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Tree Collards | A Low-Maintenance Vegetable for Edible Gardens

Tree Collards | A Low-Maintenance Vegetable for Edible Gardens

Photo Credit: https://www.projecttreecollard.org/

Tree Collards are members of the Brassica family and are believed to originate from Africa by means of seeds and cuttings brought to America by slaves and passed along in the African American community. Tree collards are extremely hardy perennials. They can tolerate temperatures as low as 20 degrees and highs up to 100 degrees and can last for many years if given the right growing conditions and maintenance.  They vary in size but can reach heights of 6 to 12 feet depending on the variety (green and purple). Tree collards have larger and broader leaves and lack the bitterness often associated with others in the Brassica family with a taste akin to kale. Of note, the purple varieties are richer in nutrients with a hint of sweetness.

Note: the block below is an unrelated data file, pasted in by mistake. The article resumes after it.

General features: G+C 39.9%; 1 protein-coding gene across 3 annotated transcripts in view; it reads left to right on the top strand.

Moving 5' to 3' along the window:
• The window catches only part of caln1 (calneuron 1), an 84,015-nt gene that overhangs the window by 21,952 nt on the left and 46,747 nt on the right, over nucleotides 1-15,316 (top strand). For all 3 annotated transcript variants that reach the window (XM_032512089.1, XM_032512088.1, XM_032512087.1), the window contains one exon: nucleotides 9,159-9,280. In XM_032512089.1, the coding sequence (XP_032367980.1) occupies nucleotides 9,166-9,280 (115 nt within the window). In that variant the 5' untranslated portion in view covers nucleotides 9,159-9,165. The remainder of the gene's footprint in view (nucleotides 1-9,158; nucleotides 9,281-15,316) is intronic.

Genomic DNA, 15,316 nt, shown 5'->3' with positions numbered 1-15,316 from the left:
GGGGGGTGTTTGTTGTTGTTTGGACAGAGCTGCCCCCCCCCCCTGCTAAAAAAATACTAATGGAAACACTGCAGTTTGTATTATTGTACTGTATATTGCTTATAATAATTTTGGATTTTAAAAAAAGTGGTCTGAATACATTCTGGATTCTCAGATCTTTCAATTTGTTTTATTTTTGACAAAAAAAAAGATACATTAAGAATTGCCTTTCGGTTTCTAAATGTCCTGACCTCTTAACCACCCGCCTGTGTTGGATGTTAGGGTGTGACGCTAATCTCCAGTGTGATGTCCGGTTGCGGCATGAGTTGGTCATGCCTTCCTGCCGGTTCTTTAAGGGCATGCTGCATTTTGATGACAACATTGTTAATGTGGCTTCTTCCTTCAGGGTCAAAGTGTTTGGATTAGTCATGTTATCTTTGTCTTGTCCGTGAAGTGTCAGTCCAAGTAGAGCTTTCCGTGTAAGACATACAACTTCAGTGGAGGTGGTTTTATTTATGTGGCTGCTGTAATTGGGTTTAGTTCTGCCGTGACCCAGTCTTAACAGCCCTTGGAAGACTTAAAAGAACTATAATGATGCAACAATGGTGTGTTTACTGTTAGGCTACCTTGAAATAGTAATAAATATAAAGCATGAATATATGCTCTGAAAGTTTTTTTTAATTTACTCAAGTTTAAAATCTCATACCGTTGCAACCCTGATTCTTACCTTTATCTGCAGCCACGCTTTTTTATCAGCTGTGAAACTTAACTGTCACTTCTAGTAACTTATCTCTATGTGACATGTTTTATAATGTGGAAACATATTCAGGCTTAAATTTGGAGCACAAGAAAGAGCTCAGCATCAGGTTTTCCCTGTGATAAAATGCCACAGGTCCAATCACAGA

Tree collards prefer full sun and well-draining, rich loamy soil. They have average watering needs like other Brassicas. They grow well if planted in the ground or containers, but you will need to bring the plant indoors during the winter in they are grown colder regions (hardy to USDA Zones 7-11). Staking the plant is recommended to provide stability from windy conditions as well as occasional pruning to retain their hardiness and aesthetic shape (the branches can become disorderly).

Tree collards are typically grown from cuttings or potted transplants, but they can be grown from seed like other collards. Like other collard varieties, they share the same pest and disease problems like cabbage worms, aphids, flea beetles, root maggots and cabbage loopers. The usual diseases are powdery mildew, black rot, club root, leaf spot and fungal diseases.

Tree Collards can also be utilized as an ornamental or architectural plants due to its versatility and unique physical character. It will certainly be an intriguing focal point in any garden, but their best quality is its edibility of course!

The shared picture above is from https://www.projecttreecollard.org who specializes in teaching and spreading the word about this magnificent and hardy plant. They also have an online shop and blog.

 

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